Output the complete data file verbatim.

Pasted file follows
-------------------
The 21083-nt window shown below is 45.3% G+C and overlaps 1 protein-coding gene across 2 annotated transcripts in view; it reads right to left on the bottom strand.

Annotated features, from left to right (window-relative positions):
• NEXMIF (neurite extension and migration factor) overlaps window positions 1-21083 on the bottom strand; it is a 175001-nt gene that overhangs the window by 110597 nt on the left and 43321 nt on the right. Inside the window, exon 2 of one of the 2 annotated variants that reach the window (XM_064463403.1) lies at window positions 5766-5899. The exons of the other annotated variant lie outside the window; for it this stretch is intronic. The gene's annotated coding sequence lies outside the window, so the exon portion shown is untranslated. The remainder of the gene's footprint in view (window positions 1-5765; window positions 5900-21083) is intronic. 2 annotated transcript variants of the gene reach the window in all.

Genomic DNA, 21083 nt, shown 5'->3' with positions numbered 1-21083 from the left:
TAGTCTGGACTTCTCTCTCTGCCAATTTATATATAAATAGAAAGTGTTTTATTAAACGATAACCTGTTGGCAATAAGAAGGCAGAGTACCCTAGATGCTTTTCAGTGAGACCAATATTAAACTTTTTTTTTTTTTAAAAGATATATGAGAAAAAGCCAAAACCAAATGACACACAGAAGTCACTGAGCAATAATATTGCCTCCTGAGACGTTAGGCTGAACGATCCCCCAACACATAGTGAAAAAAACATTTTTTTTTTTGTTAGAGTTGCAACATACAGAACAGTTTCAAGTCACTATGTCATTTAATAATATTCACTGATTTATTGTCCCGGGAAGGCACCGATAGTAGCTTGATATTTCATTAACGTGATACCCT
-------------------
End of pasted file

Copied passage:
The 21083-nt window shown below is 45.3% G+C and overlaps 1 protein-coding gene across 2 annotated transcripts in view; it reads right to left on the bottom strand.

Annotated features, from left to right (window-relative positions):
• NEXMIF (neurite extension and migration factor) overlaps window positions 1-21083 on the bottom strand; it is a 175001-nt gene that overhangs the window by 110597 nt on the left and 43321 nt on the right. Inside the window, exon 2 of one of the 2 annotated variants that reach the window (XM_064463403.1) lies at window positions 5766-5899. The exons of the other annotated variant lie outside the window; for it this stretch is intronic. The gene's annotated coding sequence lies outside the window, so the exon portion shown is untranslated. The remainder of the gene's footprint in view (window positions 1-5765; window positions 5900-21083) is intronic. 2 annotated transcript variants of the gene reach the window in all.

Genomic DNA, 21083 nt, shown 5'->3' with positions numbered 1-21083 from the left:
TAGTCTGGACTTCTCTCTCTGCCAATTTATATATAAATAGAAAGTGTTTTATTAAACGATAACCTGTTGGCAATAAGAAGGCAGAGTACCCTAGATGCTTTTCAGTGAGACCAATATTAAACTTTTTTTTTTTTTAAAAGATATATGAGAAAAAGCCAAAACCAAATGACACACAGAAGTCACTGAGCAATAATATTGCCTCCTGAGACGTTAGGCTGAACGATCCCCCAACACATAGTGAAAAAAACATTTTTTTTTTTGTTAGAGTTGCAACATACAGAACAGTTTCAAGTCACTATGTCATTTAATAATATTCACTGATTTATTGTCCCGGGAAGGCACCGATAGTAGCTTGATATTTCATTAACGTGATACCCT